Exhibition: Natural selections

Surreal plant life and celebrations of botanical reality hang side by side at the IAO Gallery this month. Elia Woods photo transfers on fiber grow in scale and depth from her previous works. Lovely photographs of vegetables come to life on sheer fabrics. Whitney Forsyth’s ceramics are magnetic in their unusual color combinations and tactile glazes. Like oversized pods, the mostly wall hanging works look all the more dramatic next to Woods calm palate. This exhibition is worth checking out.

Advertisements

Tips for Artists: Guest Blogger Alyson Stanfield of Art Biz Coach

Today, OVAC is hosting Alyson B. Stanfield, author of I’d Rather Be in the Studio! The Artist’s No-Excuse Guide to Self-Promotion. Alyson is here as part of the blog tour to help promote the book and is also giving away a free copy. She’s invited OVAC to ask a question related to the book, so we thought we’d ask a question that we hear from Oklahoma artists a lot. Her response is below….

OVAC has a lot of artists who say they’ve made good connections and shown their artwork within the state of Oklahoma but don’t know how to begin to expand beyond state lines. How does an artist begin to show work outside of their home state? Where do they begin to make the connections?

“This is a common question and brings to mind how we so identify ourselves with our geography. But the Internet has blown all of that away! I’m happy to tackle this question, but be aware that there is no magic pill. It’s going to take some work.
Okay, let’s assume you’re talking about bricks-and-mortar shows: galleries, art centers, museums, and even juried exhibits. Getting venues like these outside of one’s home state is a matter of effort. You must begin by identifying the venues appropriate for your work – the Internet and publications like the Art in America Annual Guide make this relatively pain-free. The next two steps can be done in any order: visit the venues of interest and add appropriate venues to your mailing list. Visiting is important because you get a different vibe in person than you do from a publication or website. Adding prospective venues to your mailing list is valuable because you want to keep your name in front of them! It’s much easier to ask someone for something (an exhibit) if they’re familiar with your work. Don’t delay this. Add them right now.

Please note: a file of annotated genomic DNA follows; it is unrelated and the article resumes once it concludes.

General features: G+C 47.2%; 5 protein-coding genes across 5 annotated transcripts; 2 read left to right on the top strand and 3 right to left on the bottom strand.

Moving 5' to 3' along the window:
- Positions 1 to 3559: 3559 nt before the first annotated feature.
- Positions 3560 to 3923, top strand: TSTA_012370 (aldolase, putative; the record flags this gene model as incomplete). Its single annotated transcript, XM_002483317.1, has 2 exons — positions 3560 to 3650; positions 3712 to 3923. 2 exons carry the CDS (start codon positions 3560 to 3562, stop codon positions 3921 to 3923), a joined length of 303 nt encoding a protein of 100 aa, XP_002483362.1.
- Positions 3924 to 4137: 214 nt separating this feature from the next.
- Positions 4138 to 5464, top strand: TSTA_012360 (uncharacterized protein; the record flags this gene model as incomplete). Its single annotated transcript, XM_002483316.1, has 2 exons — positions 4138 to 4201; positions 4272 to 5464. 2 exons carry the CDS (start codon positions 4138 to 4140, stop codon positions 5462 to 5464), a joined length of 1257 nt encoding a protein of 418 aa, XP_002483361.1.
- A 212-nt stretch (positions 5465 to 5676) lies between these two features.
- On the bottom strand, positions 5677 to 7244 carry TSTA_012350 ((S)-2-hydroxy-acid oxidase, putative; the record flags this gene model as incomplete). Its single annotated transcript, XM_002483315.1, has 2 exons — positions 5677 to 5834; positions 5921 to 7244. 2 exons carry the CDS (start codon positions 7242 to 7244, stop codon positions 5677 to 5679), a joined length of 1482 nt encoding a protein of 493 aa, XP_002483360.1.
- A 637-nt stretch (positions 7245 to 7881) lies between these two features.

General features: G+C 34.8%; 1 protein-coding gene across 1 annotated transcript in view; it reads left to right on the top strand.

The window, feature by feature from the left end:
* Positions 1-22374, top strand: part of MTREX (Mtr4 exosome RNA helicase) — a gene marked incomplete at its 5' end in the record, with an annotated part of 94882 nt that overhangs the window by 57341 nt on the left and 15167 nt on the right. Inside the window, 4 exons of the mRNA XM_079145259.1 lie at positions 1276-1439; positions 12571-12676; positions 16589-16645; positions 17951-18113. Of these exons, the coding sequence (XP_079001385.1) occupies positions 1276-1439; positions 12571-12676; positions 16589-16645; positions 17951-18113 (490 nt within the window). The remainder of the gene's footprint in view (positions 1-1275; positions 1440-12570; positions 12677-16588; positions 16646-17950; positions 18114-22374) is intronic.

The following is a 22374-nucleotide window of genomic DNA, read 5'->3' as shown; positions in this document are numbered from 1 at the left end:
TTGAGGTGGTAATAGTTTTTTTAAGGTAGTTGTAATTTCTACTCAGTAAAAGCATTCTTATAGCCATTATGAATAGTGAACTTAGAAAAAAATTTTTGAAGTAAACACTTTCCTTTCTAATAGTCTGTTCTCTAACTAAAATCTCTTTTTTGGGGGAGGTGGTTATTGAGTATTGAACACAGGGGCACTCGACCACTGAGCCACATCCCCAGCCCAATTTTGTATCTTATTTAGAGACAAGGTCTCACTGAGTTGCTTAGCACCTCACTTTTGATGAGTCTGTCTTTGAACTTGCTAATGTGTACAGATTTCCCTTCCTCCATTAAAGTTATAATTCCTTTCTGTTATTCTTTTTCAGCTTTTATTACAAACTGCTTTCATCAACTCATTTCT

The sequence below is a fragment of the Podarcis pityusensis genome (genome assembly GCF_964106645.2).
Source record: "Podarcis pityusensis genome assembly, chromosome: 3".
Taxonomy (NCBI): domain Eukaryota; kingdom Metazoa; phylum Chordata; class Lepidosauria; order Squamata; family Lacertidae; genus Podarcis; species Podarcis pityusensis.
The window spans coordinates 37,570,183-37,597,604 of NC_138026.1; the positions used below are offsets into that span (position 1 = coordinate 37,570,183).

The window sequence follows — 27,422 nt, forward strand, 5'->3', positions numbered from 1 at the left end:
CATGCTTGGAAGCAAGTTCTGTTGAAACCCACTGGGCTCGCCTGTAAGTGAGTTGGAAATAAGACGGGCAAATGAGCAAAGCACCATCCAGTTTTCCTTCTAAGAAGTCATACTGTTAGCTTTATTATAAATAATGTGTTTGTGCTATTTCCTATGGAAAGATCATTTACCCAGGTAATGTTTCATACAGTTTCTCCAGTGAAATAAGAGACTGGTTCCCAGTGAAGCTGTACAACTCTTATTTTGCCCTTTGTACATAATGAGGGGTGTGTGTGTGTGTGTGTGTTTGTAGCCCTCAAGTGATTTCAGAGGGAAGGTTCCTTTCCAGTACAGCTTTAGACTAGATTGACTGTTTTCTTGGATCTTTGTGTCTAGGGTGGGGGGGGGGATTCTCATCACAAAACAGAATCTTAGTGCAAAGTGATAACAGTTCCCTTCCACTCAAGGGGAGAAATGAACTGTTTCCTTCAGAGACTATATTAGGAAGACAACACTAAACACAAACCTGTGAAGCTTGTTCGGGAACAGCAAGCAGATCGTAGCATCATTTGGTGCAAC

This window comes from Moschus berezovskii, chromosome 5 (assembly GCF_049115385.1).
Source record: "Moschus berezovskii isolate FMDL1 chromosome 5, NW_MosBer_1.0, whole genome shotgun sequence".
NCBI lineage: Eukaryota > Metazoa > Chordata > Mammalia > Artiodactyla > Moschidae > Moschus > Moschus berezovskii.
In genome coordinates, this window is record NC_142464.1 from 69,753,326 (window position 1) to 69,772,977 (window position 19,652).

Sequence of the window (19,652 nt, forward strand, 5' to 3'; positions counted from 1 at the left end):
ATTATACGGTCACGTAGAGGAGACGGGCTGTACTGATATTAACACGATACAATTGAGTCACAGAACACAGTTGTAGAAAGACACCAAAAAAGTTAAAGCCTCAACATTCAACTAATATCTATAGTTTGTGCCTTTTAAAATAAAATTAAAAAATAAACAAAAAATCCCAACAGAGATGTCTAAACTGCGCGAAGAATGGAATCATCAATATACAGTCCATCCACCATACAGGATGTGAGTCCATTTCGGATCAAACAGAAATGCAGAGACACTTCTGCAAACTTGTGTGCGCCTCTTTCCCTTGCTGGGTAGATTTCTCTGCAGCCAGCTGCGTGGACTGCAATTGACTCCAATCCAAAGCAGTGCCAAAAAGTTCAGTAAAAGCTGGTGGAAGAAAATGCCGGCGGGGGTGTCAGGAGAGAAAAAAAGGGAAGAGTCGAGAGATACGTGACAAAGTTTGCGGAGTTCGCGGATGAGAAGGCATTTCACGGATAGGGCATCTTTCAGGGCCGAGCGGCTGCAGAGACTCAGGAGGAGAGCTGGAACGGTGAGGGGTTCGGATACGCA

I encourage clients to start visiting places within driving distance. For Oklahoma artists, that would be Dallas, Fort Worth, Kansas City, and perhaps Santa Fe and Houston. Visit regularly and get to know the art beat.
I also encourage clients to use the Internet. What a valuable tool! And it’s so underused and misused by artists! Start blogging and get yourself on Facebook. Visit the blogs of artists in other cities and start leaving comments and getting to know them. Contacts are critical to an artist’s success. I’ve seen relationships cultivated quite effectively over the Internet. The more you have an online presence, the more contacts you will make outside of your home state.